LOMA Elevation Certificates is a company dedicated to helping our clients. Here are some very common questions collected over years of experience. These FAQ’s apply to every property. You can directly Contact Us with more specific questions.
FAQ: The flood plain map depicts my lot being mapped inside the floodplain, but I know my property is above. I don’t think I should be shown in the floodplain. What are FEMA’s requirements to remove my property from the 1% annual chance flood hazard area?
A: To be taken out of the floodplain on the Flood Insurance Rate Map (FIRM); the structure must lay on top of land that is above the flood lines and is not subject to flooding by the 1% annual chance flood. If your residential or commercial site is on ground level that is higher than the Base Flood Elevation shown on the FIRM (Flood Insurance Rate Maps), then you may request a Letter of Map Amendment (LOMA). An LOMA is then used to negotiate a lower premium with your insurance agency. To file your request, you will need your property’s Elevation Certificate. If you do not have one, you will have to get a surveyor. The surveyor will further determine the structure’s elevation at it’s lowest point compared to the ground next to your building and complete an Elevation Certificate. If the ground and structure are at a higher elevation than the Base Flood Elevation, then FEMA will approve your request and send you an LOMA letter. With an LOMA letter, your lender will have the option of eliminating the need of flood insurance for your property. If your residential or commercial property was built after FEMA placed the FIRM requirements and was built at a higher elevation to withstand flooding, you may request a Letter of Map Revision Based on Fill (LOMR-F). Like an LOMA letter, your Elevation Certificate is a necessity.
FAQ: I’ve been told I need to purchase Flood Insurance. My surveyor says I’m out of the floodplain. What do I do? Why won’t the insurance provider take my surveyor’s word?
A: The insurance companies must utilize the limits of the Special Flood Hazard Areas (SFHAs) depicted on the FEMA website to figure out whether mandatory flood insurance is needed. Along these lines, despite the fact that a surveyor may demonstrate the property is over the Base Flood Elevation (BFE) and is actually outside the floodplain if the home site is inside of the dim shaded region (the SFHA) on the FEMA website, surge protection is needed. This can be disputed by applying for an LOMA (Letter of Map Amendment). Let LOMA Elevation Certificates team help you remove your property from inside Special Flood Hazard Areas.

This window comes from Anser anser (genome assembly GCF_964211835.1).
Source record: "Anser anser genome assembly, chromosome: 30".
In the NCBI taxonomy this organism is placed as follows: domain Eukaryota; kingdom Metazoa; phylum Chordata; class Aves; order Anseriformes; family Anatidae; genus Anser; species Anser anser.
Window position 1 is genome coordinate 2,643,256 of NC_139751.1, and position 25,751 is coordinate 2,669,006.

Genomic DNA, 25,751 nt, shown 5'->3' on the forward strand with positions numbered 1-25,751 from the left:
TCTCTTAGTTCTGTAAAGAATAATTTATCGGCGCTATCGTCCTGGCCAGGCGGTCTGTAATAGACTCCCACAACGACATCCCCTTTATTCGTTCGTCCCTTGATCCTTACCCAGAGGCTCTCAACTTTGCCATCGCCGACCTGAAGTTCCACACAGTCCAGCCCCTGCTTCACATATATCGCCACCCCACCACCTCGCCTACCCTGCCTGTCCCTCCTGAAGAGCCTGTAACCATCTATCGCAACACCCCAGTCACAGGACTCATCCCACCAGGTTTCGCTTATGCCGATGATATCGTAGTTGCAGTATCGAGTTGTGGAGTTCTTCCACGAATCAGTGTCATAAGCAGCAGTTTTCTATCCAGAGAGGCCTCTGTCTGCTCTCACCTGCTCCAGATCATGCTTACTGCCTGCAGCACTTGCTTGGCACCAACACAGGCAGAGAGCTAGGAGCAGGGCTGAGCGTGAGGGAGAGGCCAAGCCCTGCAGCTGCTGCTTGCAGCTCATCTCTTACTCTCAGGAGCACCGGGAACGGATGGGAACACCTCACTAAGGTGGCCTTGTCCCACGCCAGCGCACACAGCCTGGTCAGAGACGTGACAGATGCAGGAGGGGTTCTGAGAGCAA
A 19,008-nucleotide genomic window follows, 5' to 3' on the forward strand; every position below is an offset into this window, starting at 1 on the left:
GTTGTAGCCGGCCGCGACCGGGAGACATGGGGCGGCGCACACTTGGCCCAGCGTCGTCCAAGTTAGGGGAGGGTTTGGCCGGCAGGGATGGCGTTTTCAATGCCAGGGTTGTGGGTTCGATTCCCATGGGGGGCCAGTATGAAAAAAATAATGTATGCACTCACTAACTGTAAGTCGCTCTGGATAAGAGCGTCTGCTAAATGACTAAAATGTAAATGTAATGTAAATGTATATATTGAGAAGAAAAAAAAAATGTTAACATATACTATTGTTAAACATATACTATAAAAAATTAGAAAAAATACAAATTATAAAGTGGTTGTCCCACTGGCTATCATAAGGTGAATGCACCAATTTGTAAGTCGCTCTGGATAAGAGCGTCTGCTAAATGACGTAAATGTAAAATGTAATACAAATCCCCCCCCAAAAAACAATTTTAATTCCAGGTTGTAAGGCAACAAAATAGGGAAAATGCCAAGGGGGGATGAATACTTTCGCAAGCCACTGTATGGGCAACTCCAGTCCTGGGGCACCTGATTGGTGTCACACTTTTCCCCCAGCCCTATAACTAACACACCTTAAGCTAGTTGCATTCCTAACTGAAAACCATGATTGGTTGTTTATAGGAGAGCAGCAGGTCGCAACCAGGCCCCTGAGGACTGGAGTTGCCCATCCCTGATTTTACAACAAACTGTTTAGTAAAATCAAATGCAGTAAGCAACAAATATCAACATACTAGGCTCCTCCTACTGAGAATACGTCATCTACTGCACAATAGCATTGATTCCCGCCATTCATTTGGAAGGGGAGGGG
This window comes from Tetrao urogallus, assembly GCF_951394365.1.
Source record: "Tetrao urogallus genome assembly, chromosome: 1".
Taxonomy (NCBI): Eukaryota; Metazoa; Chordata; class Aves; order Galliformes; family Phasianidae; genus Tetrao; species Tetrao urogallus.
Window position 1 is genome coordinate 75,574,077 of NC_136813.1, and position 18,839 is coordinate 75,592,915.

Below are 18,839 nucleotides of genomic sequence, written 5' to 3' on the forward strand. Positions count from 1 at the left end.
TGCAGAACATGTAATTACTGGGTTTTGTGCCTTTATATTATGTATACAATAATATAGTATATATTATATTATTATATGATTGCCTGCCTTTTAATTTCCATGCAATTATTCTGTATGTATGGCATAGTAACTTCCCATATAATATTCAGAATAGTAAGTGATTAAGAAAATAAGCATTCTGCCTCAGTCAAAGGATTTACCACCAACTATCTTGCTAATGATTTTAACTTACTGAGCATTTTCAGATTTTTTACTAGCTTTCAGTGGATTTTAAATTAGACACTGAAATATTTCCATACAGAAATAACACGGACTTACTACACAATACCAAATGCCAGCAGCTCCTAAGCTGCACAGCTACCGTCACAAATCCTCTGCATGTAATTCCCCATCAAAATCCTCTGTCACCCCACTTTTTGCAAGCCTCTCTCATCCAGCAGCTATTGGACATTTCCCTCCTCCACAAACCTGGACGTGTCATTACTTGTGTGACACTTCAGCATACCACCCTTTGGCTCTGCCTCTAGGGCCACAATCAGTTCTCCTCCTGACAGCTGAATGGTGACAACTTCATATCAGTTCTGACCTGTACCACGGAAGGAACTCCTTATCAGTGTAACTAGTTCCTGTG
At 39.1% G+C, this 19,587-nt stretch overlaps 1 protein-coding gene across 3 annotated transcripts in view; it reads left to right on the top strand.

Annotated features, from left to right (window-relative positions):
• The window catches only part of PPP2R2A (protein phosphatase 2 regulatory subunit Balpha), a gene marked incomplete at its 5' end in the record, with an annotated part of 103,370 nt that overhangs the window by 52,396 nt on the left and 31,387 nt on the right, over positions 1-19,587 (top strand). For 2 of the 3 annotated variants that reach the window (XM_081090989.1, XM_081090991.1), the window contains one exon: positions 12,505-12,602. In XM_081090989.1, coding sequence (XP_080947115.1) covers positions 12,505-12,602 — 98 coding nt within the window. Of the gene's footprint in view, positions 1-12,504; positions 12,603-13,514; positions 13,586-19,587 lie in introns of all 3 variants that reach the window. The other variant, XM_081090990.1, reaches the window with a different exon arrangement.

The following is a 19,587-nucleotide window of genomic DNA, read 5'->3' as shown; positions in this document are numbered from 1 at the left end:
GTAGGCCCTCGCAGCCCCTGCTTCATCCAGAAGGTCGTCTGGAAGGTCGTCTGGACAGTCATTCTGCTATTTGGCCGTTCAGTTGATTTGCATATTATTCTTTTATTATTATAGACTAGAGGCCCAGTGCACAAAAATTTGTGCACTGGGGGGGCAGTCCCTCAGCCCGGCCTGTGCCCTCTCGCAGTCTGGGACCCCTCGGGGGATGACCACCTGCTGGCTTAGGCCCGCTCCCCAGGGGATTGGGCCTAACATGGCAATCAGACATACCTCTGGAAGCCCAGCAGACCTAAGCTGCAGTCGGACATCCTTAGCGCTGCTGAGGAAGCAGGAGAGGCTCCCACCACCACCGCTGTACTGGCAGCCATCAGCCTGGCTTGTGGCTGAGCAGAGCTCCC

FAQ: Could the flood maps be wrong?
A: Yes, due to the generalized point by point topographic mapping done by FEMA. Exact floodplain limits can’t be precisely mapped. Since FEMA can’t double check all floodplain limits, some regions of high ground are incorrectly labeled as floodplains. These mistakes done by FEMA could cost the homeowner thousands of dollars per year. Another variable not taken into account by FEMA when creating the maps are construction types. Your property could have been built on a high platform to withstand flooding and thus is not subjected to annual flooding risks. Let LOMA Elevation Certificate’s team help you remove your property from inside Special Flood Hazard Areas.
FAQ: What will FEMA do about it?
A: FEMA made the LOMA (Letter of Map Amendment) procedure to allow citizens to change flood zone maps. LOMAs are used to reflect genuine ground studies or better topographic mapping . These are dated and sent to the insurance provider and are likewise documented with the district inside which the property is found. At the point when an LOMA is issued expelling a building site from the SFHA, the need for flood insurance is lifted.
Insurance providers can deny the application to remove the home from a flood zone if, for instance, the home site is only a couple inches above the base flood elevation. In the case this happens and your moneylender decides your property is not reasonably safe from flooding you may still meet all the requirement for a PREFERRED RISK POLICY, the minimum amount of surge protection accessible.
FAQ: What is the wait time for FEMA to process my request?
A: It ordinarily takes 6-8 weeks from the time an application is received by FEMA until a letter of determination is issued. Applications are prepared on a first come, first served premise.
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